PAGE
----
• Y02D10/172Controlling the supply voltage

Abstract

An integrated circuit device such as a processor initiates a transition to a first power management state. The device then receives a request to exit the first power management state and in response rises at the highest of a reference operating voltage, such as a minimum operating voltage, and a current voltage from the first power management state. For one aspect, an analog-to-digital converter can be used to determine the current voltage level. Further, for one aspect, the first power management state may be a lower-sleep (C4) state, and the processor may quickly exit to a C2 state in response to a bus event such as a bus snoop.

Description

  • GENERAL PRIOR ART
  • One embodiment of the present invention relates to the field of electronic systems, and more particularly to a method and apparatus for controlling power management state transitions, and more particularly, transitions, for example, to and from a lower-sleep state.
  • Power consumption is still an important issue for many current computing systems including personal computers, wireless handsets, minicomputers, etc.
  • For example, to address power consumption concerns in today's mobile computing environment, certain components may be brought into lower power states based on reduced activity or desire. For one approach, an operating system may support a built-in power management software interface, such as the Advanced Configuration and Power Interface (ACPI). ACPI describes a power management policy that includes various "C states" that can be supported by processors and / or chipsets. For this policy, C0 is defined as the runtime state in which the processor operates at a high voltage and a high frequency. C1 is defined as the automatic stop state in which the core clock is internally stopped. C2 is defined as the clock stop state in which the core clock is externally stopped. C3 is defined as the deep sleep state in which all processor clocks are off, and C4 is defined as the lower-sleep state, where all processor clocks are halted and the processor voltage is reduced to a lower data retention point. Of the various C-states, C4 or Deep Sleep is the lowest power state.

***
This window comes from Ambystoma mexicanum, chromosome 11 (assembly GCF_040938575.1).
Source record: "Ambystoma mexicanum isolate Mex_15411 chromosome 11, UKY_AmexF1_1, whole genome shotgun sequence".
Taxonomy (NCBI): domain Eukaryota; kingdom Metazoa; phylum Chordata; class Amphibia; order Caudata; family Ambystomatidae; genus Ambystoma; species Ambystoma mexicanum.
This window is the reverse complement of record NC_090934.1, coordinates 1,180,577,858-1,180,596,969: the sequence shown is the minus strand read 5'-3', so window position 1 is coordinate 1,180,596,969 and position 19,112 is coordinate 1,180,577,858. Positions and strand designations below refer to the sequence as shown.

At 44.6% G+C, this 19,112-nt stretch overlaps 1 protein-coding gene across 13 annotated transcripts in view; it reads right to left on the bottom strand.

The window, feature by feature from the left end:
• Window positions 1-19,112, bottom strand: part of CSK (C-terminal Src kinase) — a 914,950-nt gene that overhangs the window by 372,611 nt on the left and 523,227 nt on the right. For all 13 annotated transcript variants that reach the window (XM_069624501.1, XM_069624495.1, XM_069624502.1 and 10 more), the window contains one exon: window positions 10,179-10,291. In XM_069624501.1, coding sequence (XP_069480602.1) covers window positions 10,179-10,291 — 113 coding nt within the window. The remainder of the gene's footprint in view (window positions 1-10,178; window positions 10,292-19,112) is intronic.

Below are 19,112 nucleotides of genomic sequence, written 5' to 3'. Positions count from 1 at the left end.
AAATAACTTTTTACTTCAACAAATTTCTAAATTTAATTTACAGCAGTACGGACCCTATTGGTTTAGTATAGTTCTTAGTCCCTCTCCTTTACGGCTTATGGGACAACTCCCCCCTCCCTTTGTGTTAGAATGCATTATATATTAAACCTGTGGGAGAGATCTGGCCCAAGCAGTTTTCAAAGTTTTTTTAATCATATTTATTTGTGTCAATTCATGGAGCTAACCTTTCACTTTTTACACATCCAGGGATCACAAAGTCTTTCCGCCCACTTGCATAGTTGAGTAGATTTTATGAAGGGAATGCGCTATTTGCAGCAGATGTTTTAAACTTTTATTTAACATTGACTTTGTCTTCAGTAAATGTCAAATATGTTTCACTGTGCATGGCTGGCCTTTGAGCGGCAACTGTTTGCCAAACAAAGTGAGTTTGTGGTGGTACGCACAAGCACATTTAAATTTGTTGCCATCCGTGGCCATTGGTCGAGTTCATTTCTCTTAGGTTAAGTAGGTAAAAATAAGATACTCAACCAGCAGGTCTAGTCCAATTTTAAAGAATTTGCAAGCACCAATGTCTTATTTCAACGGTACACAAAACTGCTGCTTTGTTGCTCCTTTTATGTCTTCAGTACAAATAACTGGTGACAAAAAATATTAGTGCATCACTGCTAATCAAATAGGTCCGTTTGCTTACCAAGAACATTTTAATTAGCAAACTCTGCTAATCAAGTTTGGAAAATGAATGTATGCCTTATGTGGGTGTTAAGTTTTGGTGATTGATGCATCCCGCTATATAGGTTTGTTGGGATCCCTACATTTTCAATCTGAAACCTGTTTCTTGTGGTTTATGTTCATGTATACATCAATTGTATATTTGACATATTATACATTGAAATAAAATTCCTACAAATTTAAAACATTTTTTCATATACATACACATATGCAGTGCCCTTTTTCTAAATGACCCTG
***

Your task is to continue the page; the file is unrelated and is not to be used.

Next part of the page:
• In operation, the ACPI may experience a time slot in which to enter the lower-sleep state in which there are no new or pending (program) interrupts for the mobile processor. The ACPI policy then uses the input / output (I / O) controller or other chipset features to bring the mobile processor into the lower-sleep state.
  • Once the processor is brought into this C4 state, an abort event or interrupt may be sent to the chipset by the operating system or other source, and then the chipset will allow the processor to exit the lower-sleep state. The ability to transition between different power management states, including the lower-sleep state, may allow power consumption to be reduced and battery life increased.
  • Currently, deep sleep is entered by reference to an external reference voltage in the processor voltage regulator circuit and regulation to that reference voltage whenever a deeper sleep platform signal such as a DPRSLPVR signal or other similar signal is input through the I / O controller or another integrated circuit is enforced. The voltage regulator then transitions from a first voltage to a second lower voltage associated with the lower-sleep state. When exiting the lower-sleep state, a voltage transition in the other direction takes place with a similarly determined time window. Using the current approaches, the delays in entering and exiting deep sleep may be relatively long, leading to system performance degradation and / or reducing potential performance savings.
  • In some cases, the difficulty of getting in / out of Deep Sleep Sleep may also prevent some systems from ever entering the lower-sleep state. For example, systems that include a Universal Serial Bus 1 (USB 1) and / or AC'97 (Audio Codec '97) active device may have difficulty entering the C4 power state because the operating system supports the C4 power state long wait times associated with going out of C4 and back to C0 to handle a USB 1 interrupt may not be tolerated. If there is any concern that interrupts could be lost due to this latency, then a processor can be completely prevented from entering the C4 state. The result can be an increase in average power consumption of the processor and a reduction in battery life compared to systems capable of entering C4.
  • BRIEF DESCRIPTION OF THE DRAWINGS
  • The present invention is illustrated by way of example and not limitation in the figures of the accompanying drawings, in which like references indicate similar elements
  • 1 Fig. 10 is a state diagram showing power management state transitions associated with an embodiment.
  • 2 FIG. 10 is a high level flow chart of a power management state transition approach of one embodiment.
  • 3 FIG. 10 is a block diagram of an example computing system in which the power management state transition approach of one embodiment may be advantageously performed.